Now, because this is an eighteenth century house, the people who built it took light seriously, and on a summer evening, all the rooms are full of evening sky. There is a light-well down the centre of the building and there are magnificent floor-to-ceiling sash windows onto the street and onto the lightwell. Be careful not to trip over and fall out of the window. Chairs are placed in the way to prevent your decease. When the windows onto the street are open you can cool off on the balcony with the music coming out behind you, smiling at curious passers-by and looking like the cool guys.

The floors are good old wood, but not up to the punishment of regular tango. Take care, they're uneven, with sticky bits and little holes and dips and even a few splinters. I gather there are plans to repair or replace them all, starting this August. In the meantime, you might avoid your newest or spikiest shoes. If you find yourself reflecting that the floor is a bit dodgy, just look up at the ceiling. But the staircase is stone, and well-worn, so if you're going to admire the plasterwork above you there, stand still and hold the handrail while you do so.

The crowd tends to reflect the organisers and be on the younger side, which I like. I also like the chaises-longues and sofas upstairs, which I find make it very easy to start conversations.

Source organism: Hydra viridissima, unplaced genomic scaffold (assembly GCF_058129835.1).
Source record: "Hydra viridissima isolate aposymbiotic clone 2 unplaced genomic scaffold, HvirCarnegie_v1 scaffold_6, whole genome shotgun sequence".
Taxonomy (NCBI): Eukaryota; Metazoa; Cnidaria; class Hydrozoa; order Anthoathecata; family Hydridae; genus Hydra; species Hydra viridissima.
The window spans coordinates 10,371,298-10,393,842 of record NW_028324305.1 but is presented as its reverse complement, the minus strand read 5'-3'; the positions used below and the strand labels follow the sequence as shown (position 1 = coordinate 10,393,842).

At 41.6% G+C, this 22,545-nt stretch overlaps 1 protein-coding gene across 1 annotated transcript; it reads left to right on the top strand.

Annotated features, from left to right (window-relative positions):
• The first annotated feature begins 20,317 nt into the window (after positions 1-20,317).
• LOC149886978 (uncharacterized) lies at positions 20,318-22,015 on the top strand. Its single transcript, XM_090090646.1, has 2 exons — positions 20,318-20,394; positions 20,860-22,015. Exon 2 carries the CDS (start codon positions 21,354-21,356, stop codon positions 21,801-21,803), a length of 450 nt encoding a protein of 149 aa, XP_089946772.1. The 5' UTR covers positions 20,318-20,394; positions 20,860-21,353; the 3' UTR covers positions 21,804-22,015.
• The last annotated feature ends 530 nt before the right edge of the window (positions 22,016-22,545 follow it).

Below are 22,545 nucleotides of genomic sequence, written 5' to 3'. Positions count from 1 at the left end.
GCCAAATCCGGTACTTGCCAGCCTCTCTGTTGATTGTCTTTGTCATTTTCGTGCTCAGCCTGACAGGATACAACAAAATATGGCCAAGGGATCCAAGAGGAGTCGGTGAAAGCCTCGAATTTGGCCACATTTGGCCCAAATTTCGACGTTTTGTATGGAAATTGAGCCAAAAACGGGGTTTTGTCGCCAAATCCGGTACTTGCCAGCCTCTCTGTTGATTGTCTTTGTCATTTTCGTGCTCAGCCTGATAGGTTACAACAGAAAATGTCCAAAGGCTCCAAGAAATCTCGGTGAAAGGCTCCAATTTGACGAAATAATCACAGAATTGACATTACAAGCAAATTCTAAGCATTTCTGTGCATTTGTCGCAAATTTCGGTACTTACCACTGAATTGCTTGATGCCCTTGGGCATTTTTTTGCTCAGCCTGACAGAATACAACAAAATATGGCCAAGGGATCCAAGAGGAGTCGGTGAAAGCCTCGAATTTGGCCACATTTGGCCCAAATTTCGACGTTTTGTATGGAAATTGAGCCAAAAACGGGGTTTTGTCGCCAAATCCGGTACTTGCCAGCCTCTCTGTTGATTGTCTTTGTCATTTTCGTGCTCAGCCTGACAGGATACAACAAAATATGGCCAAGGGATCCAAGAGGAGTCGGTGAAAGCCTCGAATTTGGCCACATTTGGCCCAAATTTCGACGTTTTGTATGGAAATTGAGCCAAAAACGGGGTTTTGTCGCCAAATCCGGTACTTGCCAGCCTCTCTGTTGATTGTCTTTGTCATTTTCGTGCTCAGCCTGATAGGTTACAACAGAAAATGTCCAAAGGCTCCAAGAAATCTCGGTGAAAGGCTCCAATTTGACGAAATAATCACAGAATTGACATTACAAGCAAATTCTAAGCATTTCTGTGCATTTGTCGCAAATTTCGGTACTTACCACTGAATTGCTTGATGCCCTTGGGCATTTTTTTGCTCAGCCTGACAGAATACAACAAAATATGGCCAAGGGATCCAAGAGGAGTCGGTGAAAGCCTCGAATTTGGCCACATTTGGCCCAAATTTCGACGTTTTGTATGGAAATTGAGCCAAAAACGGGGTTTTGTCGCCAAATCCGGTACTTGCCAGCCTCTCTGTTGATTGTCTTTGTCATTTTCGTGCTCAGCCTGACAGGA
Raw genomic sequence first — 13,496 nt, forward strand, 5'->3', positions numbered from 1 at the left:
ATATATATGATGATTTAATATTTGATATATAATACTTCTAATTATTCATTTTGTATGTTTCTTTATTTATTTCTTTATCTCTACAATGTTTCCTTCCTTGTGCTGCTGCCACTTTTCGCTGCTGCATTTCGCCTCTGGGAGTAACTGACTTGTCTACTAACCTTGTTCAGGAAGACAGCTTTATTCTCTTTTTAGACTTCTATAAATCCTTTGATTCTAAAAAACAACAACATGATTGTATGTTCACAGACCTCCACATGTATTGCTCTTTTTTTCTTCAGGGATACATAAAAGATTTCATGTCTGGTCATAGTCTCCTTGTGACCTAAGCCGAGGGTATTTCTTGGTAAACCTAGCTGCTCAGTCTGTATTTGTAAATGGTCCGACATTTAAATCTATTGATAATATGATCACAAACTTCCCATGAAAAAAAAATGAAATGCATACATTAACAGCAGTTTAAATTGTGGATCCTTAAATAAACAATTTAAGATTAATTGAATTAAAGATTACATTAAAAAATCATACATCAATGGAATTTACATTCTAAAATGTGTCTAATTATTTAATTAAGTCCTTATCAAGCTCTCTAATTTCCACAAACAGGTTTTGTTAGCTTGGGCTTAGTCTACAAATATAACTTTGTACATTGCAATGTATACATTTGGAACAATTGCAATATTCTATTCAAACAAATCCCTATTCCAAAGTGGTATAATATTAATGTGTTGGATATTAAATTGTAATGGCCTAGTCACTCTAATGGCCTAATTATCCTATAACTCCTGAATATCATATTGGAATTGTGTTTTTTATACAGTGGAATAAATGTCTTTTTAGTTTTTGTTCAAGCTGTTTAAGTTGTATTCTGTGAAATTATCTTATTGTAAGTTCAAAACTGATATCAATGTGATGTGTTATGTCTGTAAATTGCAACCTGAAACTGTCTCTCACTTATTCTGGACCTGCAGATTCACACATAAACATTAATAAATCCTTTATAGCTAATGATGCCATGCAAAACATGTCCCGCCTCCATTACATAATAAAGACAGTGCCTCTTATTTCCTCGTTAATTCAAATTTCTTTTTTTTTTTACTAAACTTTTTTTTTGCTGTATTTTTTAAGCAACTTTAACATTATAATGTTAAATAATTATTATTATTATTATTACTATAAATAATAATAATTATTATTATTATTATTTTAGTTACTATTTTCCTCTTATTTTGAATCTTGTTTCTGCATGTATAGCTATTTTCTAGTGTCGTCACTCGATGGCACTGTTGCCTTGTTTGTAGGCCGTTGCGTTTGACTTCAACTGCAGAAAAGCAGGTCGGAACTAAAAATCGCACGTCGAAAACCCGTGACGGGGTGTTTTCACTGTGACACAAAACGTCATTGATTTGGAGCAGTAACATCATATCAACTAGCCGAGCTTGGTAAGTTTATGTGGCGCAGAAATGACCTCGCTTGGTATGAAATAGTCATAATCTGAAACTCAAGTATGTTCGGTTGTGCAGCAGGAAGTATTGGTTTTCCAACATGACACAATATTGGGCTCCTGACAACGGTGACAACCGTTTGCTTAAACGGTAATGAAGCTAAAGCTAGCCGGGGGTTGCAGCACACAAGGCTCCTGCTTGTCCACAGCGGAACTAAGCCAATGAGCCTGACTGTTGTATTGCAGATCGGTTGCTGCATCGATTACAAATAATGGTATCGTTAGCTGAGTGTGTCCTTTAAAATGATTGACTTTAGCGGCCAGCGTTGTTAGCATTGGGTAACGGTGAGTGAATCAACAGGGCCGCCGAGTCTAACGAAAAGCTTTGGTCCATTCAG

Hospitality: Good. Plastic cups, and a marker to write your name on them. Help yourself to lots of water, some wine and some lemonade, crisps and nuts. More than enough coat racks with more than enough hangers. The Ladies', downstairs, is rather spectacular, always perfectly clean and well supplied, and in keeping with the house. The only problem with it is that the Twentieth-Century-Stupid design of the sinks tends to splash water all over the floor, and on this occasion it made it difficult to dry my hands. Don't lean on the sinks. Careful with your choice of shoes; the floor, pre-repair, is uneven, with some small holes, larger dips, and even the odd splinter, and if anyone has an argument with the sink they could get wet.

Anyone or anything interesting that turned up or happened: Nothing, thank heavens. Not a sausage. No performance, nothing. I had uninterrupted dancing, and it was lovely.